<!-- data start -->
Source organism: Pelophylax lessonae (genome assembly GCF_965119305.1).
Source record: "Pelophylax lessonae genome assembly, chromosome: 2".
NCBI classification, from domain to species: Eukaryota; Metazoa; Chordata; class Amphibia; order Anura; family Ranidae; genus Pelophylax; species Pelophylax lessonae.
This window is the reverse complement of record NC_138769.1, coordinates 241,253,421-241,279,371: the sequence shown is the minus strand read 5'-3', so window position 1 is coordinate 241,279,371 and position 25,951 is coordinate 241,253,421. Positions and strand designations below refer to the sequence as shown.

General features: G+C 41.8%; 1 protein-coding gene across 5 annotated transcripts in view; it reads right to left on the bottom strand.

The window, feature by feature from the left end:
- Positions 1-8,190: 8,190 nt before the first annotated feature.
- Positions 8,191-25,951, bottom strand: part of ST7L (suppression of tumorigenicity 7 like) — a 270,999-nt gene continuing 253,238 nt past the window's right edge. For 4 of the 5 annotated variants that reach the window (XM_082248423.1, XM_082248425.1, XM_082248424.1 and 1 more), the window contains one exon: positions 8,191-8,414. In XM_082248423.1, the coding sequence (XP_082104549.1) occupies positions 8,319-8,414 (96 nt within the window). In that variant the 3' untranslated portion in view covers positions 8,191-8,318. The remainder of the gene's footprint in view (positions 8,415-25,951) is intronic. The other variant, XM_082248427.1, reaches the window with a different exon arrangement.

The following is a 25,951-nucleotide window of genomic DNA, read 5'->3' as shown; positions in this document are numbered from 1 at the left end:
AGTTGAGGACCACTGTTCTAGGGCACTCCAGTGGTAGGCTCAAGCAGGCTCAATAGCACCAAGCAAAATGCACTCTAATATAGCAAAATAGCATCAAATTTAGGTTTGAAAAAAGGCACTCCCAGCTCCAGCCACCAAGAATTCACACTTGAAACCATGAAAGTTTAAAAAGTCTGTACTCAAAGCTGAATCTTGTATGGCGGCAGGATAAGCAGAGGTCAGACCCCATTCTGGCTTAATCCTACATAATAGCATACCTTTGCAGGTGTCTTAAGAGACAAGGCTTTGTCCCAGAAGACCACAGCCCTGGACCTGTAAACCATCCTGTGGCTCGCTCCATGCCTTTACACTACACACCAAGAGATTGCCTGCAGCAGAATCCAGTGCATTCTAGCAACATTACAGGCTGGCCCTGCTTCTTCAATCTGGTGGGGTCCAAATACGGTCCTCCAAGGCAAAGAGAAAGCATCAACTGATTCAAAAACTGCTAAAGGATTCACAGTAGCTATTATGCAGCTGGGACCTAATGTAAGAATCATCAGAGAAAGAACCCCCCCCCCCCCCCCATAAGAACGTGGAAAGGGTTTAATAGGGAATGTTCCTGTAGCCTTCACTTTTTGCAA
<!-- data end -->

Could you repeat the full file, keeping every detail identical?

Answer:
Source organism: Pelophylax lessonae (genome assembly GCF_965119305.1).
Source record: "Pelophylax lessonae genome assembly, chromosome: 2".
NCBI classification, from domain to species: Eukaryota; Metazoa; Chordata; class Amphibia; order Anura; family Ranidae; genus Pelophylax; species Pelophylax lessonae.
This window is the reverse complement of record NC_138769.1, coordinates 241,253,421-241,279,371: the sequence shown is the minus strand read 5'-3', so window position 1 is coordinate 241,279,371 and position 25,951 is coordinate 241,253,421. Positions and strand designations below refer to the sequence as shown.

General features: G+C 41.8%; 1 protein-coding gene across 5 annotated transcripts in view; it reads right to left on the bottom strand.

The window, feature by feature from the left end:
- Positions 1-8,190: 8,190 nt before the first annotated feature.
- Positions 8,191-25,951, bottom strand: part of ST7L (suppression of tumorigenicity 7 like) — a 270,999-nt gene continuing 253,238 nt past the window's right edge. For 4 of the 5 annotated variants that reach the window (XM_082248423.1, XM_082248425.1, XM_082248424.1 and 1 more), the window contains one exon: positions 8,191-8,414. In XM_082248423.1, the coding sequence (XP_082104549.1) occupies positions 8,319-8,414 (96 nt within the window). In that variant the 3' untranslated portion in view covers positions 8,191-8,318. The remainder of the gene's footprint in view (positions 8,415-25,951) is intronic. The other variant, XM_082248427.1, reaches the window with a different exon arrangement.

The following is a 25,951-nucleotide window of genomic DNA, read 5'->3' as shown; positions in this document are numbered from 1 at the left end:
AGTTGAGGACCACTGTTCTAGGGCACTCCAGTGGTAGGCTCAAGCAGGCTCAATAGCACCAAGCAAAATGCACTCTAATATAGCAAAATAGCATCAAATTTAGGTTTGAAAAAAGGCACTCCCAGCTCCAGCCACCAAGAATTCACACTTGAAACCATGAAAGTTTAAAAAGTCTGTACTCAAAGCTGAATCTTGTATGGCGGCAGGATAAGCAGAGGTCAGACCCCATTCTGGCTTAATCCTACATAATAGCATACCTTTGCAGGTGTCTTAAGAGACAAGGCTTTGTCCCAGAAGACCACAGCCCTGGACCTGTAAACCATCCTGTGGCTCGCTCCATGCCTTTACACTACACACCAAGAGATTGCCTGCAGCAGAATCCAGTGCATTCTAGCAACATTACAGGCTGGCCCTGCTTCTTCAATCTGGTGGGGTCCAAATACGGTCCTCCAAGGCAAAGAGAAAGCATCAACTGATTCAAAAACTGCTAAAGGATTCACAGTAGCTATTATGCAGCTGGGACCTAATGTAAGAATCATCAGAGAAAGAACCCCCCCCCCCCCCCCATAAGAACGTGGAAAGGGTTTAATAGGGAATGTTCCTGTAGCCTTCACTTTTTGCAA